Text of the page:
Understanding Genius

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    1. I want to expand a little on my suggestion toward the end of the roundtable that the discussion was “cortico-centric” in its emphasis on the significance of cortical features (architecture, cellularity, etc.) for intelligence. While the discussion did briefly touch on the role of instinctual vicissitudes, of primary versus secondary processes and their relation to creative thought, there is much we are still learning about the influence on intellectual function of affective experience as a primary, mammalian brainstem-generated, i.e., non-cortical, phenomenon. By this, I am referring not simply to the insights provided by psychoanalytic work with men and women with extremely high IQs (as stated in the roundtable, a very high IQ being a necessary but not sufficient condition for genius status), but whose lack of achievement consonant with their potential is a consequence of intrapsychic conflicts/developmental inhibitions/relational disturbances that can restrict the potential of those with less exceptional IQs, with respect to drive, curiosity, risk-taking and originality, creative urges, self-esteem; but I am also asking what relevance to genius variations in the relative strengths, due either to excitatory or inhibitory factors, of affective subcortical systems might have in their reciprocal relationships with cortical functions. (With this consideration, we can regard intrapsychic conflict as encompassing intra-cortical, intra-subcortical, and cortical-subcortical “conflict.”)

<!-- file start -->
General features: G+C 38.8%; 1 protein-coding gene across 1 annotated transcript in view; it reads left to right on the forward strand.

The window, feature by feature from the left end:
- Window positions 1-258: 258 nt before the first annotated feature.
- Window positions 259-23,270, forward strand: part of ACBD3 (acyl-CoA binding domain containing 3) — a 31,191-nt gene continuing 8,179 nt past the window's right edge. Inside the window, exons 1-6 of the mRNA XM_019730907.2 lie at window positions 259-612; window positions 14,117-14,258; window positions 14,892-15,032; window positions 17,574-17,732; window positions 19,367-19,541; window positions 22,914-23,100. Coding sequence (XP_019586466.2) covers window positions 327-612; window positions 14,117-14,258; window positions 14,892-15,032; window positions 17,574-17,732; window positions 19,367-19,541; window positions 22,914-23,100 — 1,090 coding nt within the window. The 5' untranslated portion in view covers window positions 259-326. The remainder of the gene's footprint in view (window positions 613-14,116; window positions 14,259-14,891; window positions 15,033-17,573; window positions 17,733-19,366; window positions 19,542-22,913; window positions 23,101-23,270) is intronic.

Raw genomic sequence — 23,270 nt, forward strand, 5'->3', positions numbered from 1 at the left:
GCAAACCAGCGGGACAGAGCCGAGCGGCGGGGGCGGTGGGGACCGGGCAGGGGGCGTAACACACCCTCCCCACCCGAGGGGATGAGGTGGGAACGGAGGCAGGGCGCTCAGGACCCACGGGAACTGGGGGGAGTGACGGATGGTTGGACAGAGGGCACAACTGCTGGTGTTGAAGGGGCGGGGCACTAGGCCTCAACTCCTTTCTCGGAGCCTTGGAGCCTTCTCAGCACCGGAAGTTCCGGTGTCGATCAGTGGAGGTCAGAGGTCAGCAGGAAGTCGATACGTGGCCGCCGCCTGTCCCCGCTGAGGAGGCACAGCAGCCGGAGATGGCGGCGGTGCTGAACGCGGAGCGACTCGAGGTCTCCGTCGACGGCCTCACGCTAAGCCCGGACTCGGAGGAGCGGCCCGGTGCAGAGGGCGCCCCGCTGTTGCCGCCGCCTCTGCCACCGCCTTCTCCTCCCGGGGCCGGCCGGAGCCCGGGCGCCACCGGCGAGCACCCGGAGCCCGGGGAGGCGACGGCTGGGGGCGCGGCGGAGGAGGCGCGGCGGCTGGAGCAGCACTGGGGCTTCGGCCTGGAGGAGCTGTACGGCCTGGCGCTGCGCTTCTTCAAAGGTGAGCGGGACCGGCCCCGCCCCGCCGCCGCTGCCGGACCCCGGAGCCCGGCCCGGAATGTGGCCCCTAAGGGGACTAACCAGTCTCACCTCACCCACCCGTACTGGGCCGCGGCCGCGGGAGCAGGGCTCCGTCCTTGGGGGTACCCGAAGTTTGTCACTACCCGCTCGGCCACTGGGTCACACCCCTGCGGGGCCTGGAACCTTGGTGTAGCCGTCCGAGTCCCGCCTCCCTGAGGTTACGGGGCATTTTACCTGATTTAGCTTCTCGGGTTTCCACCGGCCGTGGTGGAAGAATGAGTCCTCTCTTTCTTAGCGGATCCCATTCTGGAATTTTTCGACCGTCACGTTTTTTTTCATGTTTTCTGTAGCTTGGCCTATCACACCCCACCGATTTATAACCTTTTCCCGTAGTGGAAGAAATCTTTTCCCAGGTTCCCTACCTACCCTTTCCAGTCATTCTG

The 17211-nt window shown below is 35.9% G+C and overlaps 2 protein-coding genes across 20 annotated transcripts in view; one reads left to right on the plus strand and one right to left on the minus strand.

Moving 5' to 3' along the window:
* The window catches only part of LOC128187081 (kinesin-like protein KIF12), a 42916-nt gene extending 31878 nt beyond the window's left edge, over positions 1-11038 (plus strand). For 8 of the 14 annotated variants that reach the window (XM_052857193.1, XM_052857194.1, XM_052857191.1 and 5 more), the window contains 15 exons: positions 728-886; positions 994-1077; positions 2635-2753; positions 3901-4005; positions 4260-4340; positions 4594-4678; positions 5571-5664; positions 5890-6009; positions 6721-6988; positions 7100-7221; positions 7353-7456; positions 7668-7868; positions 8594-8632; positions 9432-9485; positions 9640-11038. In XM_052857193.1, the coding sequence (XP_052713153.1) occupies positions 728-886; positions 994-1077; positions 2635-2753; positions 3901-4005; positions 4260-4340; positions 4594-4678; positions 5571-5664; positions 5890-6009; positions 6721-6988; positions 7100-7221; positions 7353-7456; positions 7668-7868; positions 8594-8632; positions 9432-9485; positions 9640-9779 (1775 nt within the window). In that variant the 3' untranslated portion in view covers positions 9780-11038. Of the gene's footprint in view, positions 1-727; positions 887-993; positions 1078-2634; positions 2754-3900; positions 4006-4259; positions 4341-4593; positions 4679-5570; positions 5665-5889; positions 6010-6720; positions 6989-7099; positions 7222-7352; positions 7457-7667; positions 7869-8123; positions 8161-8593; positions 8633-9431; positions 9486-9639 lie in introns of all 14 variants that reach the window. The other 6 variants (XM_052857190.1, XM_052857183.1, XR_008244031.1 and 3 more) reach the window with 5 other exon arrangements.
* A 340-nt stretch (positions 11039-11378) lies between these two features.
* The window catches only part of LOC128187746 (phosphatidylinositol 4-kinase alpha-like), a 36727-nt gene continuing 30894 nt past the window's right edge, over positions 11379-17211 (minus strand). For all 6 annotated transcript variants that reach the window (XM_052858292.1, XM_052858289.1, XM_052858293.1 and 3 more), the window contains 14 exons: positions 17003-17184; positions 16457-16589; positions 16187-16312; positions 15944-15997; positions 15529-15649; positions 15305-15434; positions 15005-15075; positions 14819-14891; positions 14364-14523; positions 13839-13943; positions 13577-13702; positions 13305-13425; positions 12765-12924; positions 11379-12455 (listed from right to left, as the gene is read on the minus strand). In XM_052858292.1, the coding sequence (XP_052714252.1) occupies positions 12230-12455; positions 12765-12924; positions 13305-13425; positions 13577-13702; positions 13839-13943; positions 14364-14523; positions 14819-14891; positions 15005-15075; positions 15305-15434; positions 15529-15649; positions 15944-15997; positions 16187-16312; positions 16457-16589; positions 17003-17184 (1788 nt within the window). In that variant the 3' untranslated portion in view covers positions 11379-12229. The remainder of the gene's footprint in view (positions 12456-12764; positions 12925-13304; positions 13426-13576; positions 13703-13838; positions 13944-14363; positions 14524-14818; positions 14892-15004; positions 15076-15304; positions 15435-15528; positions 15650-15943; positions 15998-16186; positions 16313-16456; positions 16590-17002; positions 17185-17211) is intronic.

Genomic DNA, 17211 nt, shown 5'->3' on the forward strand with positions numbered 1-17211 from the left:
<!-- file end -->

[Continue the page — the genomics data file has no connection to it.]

2. Steve Hsu offered the interesting possibility that it may be harder today for someone to be identified as a (scientific) genius than in the past given–among other social factors (not least of which is the mythopoeic)–the enormous complexities required today for notable advances, requiring increased reliance on the collaborative intelligence of many individuals. Do others agree? Might this view, on the other hand, be susceptible to what Hayek defined, in his 1974 Nobel Prize lecture, “The Pretence of Knowledge” (our current knowledge), or underestimate, in Schopenhauer’s sense, yet unseen targets?

    3. 3. David Galenson, the University of Chicago economist, theorizes that in every field of intellectual endeavor there exists a continuum defined by two extremes of creative types: the conceptual innovators who make their mark with the revolutionary brashness of youth; and the experimental innovators who achieve greatness through years of perseverant tinkering, with the former traditionally (since the Renaissance) being laureled with genius (it being associated with an innate capacity). What do others think of Galenson’s idea and the implied underscoring of value judgments in determining “creativity” and “genius”?

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